Help NYPL build the geospatial library of the future! This workshop will get you oriented with the a set of tools the
Library has developed (available at maps.nypl.org) that enables librarians and the general public to digitize or "trace" important historical features from old maps. This means capturing boundaries, roads, and even building-level details including historical street addresses to create new public data sets of geographic information.
The above image shows traced buildings on a warped map sheet from an 1854 William Perris Real Estate Atlas depicting the Wall Street section of lower Manhattan. By capturing this information, we can build a complete 1854 historical data set of Manhattan, observing changes in the land use and conjuring the ghostly footprints of old buildings. This is just step 1 in a larger integration effort, in which we can pull together archival records, newspapers, photography and other literary and historical documents that are associated with places on the map.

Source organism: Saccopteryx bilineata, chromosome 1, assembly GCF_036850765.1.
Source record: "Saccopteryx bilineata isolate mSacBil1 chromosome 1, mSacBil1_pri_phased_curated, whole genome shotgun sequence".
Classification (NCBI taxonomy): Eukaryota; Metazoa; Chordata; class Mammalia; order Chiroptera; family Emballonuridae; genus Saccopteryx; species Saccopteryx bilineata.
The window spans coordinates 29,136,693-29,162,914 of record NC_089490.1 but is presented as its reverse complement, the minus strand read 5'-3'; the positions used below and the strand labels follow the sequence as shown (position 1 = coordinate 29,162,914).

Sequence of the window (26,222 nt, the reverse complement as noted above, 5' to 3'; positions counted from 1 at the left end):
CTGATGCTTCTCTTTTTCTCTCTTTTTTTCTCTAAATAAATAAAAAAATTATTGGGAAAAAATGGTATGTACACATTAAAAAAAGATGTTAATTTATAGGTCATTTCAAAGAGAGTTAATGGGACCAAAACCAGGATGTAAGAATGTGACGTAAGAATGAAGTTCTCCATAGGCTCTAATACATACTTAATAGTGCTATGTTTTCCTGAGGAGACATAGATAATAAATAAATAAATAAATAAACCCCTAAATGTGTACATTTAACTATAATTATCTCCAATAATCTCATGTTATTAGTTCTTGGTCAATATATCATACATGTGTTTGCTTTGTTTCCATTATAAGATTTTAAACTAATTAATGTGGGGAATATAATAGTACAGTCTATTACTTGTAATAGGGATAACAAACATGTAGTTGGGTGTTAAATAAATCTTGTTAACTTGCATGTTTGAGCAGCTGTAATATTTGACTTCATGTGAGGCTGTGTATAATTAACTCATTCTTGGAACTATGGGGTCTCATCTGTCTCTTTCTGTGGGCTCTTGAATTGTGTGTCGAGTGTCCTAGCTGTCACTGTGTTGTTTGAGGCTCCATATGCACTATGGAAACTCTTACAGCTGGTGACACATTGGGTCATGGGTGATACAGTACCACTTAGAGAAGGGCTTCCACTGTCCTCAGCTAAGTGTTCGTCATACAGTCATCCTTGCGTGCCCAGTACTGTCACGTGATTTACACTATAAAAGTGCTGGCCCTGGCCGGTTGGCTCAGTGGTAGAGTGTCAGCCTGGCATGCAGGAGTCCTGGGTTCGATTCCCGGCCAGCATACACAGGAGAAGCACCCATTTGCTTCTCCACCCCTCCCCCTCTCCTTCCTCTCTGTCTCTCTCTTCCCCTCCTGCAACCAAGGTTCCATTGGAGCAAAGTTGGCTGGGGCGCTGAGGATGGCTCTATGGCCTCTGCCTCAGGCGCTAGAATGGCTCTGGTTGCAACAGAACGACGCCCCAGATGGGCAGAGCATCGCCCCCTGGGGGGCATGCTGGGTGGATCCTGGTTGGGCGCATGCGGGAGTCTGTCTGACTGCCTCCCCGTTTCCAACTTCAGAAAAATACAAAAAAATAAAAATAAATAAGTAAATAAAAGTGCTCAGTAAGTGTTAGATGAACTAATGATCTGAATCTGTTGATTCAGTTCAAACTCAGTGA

There are literally thousands of maps to process — far too big a job for NYPL to do on its own. So we're enlisting you, our Citizen Cartographer corps, to help lay the foundations of a powerful new research tool that will benefit scholars, educators and history enthusiasts around New York and the world.